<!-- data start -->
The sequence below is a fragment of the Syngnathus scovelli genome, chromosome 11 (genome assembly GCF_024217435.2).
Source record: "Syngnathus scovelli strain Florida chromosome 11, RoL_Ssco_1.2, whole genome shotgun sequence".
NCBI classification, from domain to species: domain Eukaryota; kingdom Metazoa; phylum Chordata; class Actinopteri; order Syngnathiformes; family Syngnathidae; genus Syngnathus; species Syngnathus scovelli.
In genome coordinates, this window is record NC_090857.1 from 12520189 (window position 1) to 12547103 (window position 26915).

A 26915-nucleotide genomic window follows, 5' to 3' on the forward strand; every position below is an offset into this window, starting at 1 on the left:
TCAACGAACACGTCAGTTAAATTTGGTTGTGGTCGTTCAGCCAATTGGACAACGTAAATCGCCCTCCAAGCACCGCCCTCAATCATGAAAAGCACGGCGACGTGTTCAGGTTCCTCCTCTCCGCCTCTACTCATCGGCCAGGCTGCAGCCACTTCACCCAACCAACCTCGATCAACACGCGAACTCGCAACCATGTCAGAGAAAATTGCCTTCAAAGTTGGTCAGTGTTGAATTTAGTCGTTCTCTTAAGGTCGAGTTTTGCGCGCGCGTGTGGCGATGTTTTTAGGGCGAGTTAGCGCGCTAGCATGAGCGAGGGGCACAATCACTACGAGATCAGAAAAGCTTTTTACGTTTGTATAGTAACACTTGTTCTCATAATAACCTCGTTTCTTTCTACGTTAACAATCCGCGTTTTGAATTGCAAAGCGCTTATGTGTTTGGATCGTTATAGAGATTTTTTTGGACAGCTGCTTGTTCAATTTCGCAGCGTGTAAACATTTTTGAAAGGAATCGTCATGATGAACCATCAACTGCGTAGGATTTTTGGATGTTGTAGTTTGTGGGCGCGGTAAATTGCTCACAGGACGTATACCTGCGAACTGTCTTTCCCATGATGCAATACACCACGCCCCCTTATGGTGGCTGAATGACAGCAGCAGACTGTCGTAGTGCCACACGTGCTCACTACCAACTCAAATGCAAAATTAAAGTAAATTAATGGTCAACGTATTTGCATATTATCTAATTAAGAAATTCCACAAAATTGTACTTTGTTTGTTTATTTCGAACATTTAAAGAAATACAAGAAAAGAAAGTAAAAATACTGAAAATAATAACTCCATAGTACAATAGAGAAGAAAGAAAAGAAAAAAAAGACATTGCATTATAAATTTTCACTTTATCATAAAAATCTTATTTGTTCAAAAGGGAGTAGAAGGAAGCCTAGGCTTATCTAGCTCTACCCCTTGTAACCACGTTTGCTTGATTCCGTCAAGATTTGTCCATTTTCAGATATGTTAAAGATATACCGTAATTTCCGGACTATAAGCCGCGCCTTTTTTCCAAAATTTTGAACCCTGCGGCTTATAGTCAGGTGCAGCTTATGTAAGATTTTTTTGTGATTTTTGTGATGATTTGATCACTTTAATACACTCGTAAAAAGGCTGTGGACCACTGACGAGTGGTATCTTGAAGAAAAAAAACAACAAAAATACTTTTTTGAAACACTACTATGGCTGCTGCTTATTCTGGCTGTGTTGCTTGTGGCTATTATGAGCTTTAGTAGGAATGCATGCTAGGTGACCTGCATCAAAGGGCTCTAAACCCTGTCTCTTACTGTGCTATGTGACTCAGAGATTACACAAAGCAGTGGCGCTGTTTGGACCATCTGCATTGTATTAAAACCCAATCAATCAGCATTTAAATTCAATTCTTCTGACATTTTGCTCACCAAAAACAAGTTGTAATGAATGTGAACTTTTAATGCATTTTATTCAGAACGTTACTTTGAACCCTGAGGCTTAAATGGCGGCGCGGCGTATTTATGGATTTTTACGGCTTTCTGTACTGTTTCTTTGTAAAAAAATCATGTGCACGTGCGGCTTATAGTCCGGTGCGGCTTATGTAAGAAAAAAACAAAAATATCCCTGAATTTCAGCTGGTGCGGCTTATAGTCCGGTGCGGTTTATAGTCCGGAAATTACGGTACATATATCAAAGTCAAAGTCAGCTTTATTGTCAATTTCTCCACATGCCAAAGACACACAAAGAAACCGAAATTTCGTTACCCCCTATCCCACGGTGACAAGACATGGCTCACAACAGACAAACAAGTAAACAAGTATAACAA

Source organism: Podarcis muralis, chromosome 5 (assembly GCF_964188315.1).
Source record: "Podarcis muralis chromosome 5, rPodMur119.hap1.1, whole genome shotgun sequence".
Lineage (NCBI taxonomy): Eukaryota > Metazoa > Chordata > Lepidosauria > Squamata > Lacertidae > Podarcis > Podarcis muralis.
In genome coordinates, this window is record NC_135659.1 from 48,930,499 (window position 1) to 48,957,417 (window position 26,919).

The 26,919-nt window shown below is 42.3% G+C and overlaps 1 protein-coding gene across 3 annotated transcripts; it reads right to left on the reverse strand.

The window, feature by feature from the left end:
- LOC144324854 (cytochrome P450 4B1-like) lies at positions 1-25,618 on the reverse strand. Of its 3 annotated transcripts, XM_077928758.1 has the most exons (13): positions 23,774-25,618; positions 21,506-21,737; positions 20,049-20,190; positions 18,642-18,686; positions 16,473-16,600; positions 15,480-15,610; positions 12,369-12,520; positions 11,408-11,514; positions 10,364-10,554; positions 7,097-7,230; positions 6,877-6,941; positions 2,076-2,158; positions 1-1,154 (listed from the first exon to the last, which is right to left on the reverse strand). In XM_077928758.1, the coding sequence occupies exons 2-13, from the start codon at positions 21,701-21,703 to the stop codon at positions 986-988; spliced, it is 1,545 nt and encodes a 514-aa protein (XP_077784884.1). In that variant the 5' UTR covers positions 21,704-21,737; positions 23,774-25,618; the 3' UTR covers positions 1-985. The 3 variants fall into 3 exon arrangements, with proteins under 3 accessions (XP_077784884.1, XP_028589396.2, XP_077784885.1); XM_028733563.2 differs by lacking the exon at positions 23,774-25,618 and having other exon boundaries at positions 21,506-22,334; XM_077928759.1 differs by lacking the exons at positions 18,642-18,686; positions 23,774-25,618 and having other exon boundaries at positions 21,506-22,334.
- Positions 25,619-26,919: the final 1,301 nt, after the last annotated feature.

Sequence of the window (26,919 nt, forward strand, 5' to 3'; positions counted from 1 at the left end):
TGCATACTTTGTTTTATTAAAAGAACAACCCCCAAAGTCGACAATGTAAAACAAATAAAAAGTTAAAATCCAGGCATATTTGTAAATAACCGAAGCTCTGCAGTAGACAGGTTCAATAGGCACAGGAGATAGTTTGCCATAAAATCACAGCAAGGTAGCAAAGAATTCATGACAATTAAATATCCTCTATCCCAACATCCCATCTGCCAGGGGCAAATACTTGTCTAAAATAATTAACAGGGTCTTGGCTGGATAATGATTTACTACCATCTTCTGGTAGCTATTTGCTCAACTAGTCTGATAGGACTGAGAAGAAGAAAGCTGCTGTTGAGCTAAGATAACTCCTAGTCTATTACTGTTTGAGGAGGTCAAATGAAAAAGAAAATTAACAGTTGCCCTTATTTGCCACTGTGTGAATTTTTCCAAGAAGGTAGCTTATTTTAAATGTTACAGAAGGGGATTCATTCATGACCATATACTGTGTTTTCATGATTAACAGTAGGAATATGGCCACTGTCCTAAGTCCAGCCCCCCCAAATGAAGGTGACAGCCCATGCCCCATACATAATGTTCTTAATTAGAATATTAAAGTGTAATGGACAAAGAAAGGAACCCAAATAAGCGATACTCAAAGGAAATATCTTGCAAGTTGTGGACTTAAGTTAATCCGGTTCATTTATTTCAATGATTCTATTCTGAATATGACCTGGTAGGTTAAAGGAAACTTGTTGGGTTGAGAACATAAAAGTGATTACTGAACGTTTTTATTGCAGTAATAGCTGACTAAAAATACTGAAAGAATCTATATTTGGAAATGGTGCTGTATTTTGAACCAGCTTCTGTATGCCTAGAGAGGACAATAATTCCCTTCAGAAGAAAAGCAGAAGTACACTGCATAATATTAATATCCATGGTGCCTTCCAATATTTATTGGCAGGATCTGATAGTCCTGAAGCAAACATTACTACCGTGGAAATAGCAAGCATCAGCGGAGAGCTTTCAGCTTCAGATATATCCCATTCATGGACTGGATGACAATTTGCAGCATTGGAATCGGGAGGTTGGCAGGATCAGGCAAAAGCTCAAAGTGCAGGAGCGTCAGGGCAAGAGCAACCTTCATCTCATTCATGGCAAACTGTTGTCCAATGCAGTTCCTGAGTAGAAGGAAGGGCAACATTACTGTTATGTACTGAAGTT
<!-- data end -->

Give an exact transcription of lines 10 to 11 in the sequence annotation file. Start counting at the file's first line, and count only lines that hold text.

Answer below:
In genome coordinates, this window is record NC_135659.1 from 48,930,499 (window position 1) to 48,957,417 (window position 26,919).

The 26,919-nt window shown below is 42.3% G+C and overlaps 1 protein-coding gene across 3 annotated transcripts; it reads right to left on the reverse strand.